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ATO perspective: ‘only’ 2,184 SMSFs have assets over $10 million

Both Chris Jordan, Commissioner of Taxation at the Australian Tax Office (ATO), and Greg Tanzer, Commissioner at the Australian Securities & Investments Commission (ASIC), gave an update on compliance and regulatory issues at the SMSF Association National Conference in Adelaide this week.

Jordan’s dominant message was that the tax system will be too complicated if it tries to control a few outliers. He told the conference, “Don’t design the system for the last worst person. You should make it easier for the majority.”

For SMSFs, he put the complaints about high value SMSFs into perspective. In 2015, 2,184 SMSFs had balances over $10 million, but they include up to four members in each fund. Only six funds had balances over $100 million. The ATO has looked closely at each and they are “accidents of history”, often with balances accumulated over 30 years with one or two investments that had done extremely well. There are an additional 994 APRA fund members with over $10 million.

But there are over half a million SMSFs. Do you design a system of regulation for the 99.5% with less than $10 million, or make it complex by focussing on the extremes? With the current contribution limits of $30,000 (or $35,000) concessional or $540,000 non-concessional (using the bring-forward rule), it is difficult to build very large balances now.

Notwithstanding, the ATO does look at out-of-pattern numbers, such as a large increase in income or assets in a particular year. These funds may be studied more closely. The ATO had a particular problem with one fund where the shares were revalued from zero to a large number as soon as the member reached the exempt income age. He said, “Was the investor suddenly striking gold? What were the real numbers?” They also had issues where a company with large franking credits was moved into superannuation giving the member a massive refund of franking credits.

In addressing this balance between over-regulation and compliance, Commissioner Jordan explained the priority of the ATO is to improve confidence and trust in the tax system and “contributing to economic and social wellbeing by fostering willing participation in tax system.”

People are more likely to comply:

  • the easier it is to understand the tax rules, and
  • the more confidence they have in the integrity in the tax system.

Taxpayers are confused by complexity. “If A to C is enough, why do we require everything from A to Z?” The aim is to make guidance specific, adopt better early engagement and try not to take people to court and write lengthy letters.

For SMSFs, his particular focus is on related entity rules, and that the assets of the super fund are not for the trustees to use in any way they wish. For example, some people with gambling habits had written cheques from their funds to cover their habits. The ATO also wants Limited Recourse Borrowing Arrangements done properly, and anyone with a problem should contact the ATO rather than waiting to be caught. He wants an “open architecture in communications”.

He is also concerned that some SMSF auditors advertise a $200 cost for an automated online audit. Is it adding any real value? What do they really do for so little, where are they, and what’s it worth? The vast majority of taxpayers and industry professionals want to do the right thing, and the ATO wants to balance the cost of compliance versus oversight. Industry must help sort it out.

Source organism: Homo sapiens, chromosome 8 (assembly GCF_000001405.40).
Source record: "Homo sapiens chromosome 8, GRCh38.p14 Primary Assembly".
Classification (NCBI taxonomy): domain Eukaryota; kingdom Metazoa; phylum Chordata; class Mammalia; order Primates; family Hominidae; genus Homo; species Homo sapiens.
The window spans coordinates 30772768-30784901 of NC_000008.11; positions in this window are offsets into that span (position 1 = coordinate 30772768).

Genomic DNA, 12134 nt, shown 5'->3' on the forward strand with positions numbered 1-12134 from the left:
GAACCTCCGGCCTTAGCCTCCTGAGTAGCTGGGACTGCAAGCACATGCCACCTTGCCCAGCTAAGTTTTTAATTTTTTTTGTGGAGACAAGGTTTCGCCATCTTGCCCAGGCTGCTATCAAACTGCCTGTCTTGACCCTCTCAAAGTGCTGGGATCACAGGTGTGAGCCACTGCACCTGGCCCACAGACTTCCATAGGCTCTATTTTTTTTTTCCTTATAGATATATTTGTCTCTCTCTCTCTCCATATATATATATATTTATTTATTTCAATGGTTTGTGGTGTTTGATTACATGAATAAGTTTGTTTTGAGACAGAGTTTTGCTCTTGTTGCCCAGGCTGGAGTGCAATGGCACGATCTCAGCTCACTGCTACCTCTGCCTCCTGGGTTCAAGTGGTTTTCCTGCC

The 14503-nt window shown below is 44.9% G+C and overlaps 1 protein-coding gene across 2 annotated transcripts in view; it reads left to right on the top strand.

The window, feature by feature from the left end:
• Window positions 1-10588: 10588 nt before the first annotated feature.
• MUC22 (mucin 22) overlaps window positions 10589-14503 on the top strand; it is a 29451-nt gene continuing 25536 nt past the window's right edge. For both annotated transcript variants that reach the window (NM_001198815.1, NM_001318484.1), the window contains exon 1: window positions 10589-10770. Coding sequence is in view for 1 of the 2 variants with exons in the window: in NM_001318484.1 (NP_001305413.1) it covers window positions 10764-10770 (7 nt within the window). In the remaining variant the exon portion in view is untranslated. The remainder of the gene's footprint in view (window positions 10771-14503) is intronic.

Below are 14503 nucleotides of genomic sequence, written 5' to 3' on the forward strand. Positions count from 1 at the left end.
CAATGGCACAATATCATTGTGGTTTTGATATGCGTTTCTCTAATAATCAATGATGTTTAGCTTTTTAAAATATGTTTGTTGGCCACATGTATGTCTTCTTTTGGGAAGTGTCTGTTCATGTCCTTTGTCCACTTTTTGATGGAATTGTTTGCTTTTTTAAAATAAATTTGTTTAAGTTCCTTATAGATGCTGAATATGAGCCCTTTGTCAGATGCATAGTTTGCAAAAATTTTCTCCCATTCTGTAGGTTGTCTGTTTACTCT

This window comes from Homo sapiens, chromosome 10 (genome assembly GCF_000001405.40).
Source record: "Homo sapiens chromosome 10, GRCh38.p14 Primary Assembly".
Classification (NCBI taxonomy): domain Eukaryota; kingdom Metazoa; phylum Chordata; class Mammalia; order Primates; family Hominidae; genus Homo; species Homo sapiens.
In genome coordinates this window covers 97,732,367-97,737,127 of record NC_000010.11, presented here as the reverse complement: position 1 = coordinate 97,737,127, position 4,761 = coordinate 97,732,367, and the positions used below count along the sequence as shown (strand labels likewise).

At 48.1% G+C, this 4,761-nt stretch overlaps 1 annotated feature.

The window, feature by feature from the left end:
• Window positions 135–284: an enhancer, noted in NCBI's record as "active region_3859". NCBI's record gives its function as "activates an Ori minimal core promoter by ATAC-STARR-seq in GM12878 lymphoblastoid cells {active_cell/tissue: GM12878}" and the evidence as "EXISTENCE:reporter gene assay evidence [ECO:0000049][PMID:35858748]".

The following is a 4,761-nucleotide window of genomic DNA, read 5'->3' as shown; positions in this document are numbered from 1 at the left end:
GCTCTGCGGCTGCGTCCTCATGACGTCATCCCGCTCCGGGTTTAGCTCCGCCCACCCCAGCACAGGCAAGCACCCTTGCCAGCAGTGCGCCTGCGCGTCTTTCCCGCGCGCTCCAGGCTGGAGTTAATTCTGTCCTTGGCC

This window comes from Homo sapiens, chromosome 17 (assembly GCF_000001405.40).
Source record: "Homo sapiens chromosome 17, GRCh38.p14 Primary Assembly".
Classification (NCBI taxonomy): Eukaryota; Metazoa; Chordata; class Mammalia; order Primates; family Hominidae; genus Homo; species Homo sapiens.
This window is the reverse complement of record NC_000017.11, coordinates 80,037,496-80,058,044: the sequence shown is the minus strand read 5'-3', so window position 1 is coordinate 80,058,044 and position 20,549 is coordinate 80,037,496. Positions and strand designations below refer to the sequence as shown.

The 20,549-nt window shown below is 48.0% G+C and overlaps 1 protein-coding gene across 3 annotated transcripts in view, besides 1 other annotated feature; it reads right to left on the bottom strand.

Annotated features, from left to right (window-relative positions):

Greg Tanzer, ASIC Commissioner, explained how the regulators work closely together, with much better cooperation and communication recently. There are 6,700 registered SMSF auditors, but to be eligible, they need to pass a range of tests including at least 300 hours’ experience of auditing under supervision. This is not basic accounting but verifiable SMSF work. ASIC cancelled about 400 registrations last year for auditors failing to complete the required examinations. SMSF auditor problems include a lack of arms’ length on some transactions and poor quality documentation.

Tanzer emphasised the changes coming to accountants working with SMSFs. Until 30 June 2016, accountants can provide advice on establishing and operating an SMSF under an exemption from licensing requirements. This exemption has now been removed (and accountants always needed an AFSL to provide investment advice). There is an opportunity to apply for a limited licence by 30 June 2016 which includes the relaxation of some education requirements. However, accountants who want to continue to work with SMSFs must apply for a licence by 1 March 2016. It’s a serious application process and it will take a while for ASIC to review. He warned, “If you don’t have a licence after 30 June, you will be acting illegally.”

Accountants can be authorised under another AFSL, or apply for a limited or full licence, or change the business model to only do some bookkeeping. But accountants will no longer be able to advise on establishing or operating SMSFs unless licenced.

In summary, Tanzer added, “SMSFs are a marvellous competitive foil for retail and industry funds.” ASIC strongly supports the choice offered by SMSFs, but trustees need to realise that having their own fund is a weighty responsibility.

 

Graham Hand attended the SMSF Association National Conference courtesy of the Association. These comments are general interpretations and do not address any personal circumstances.

 


 

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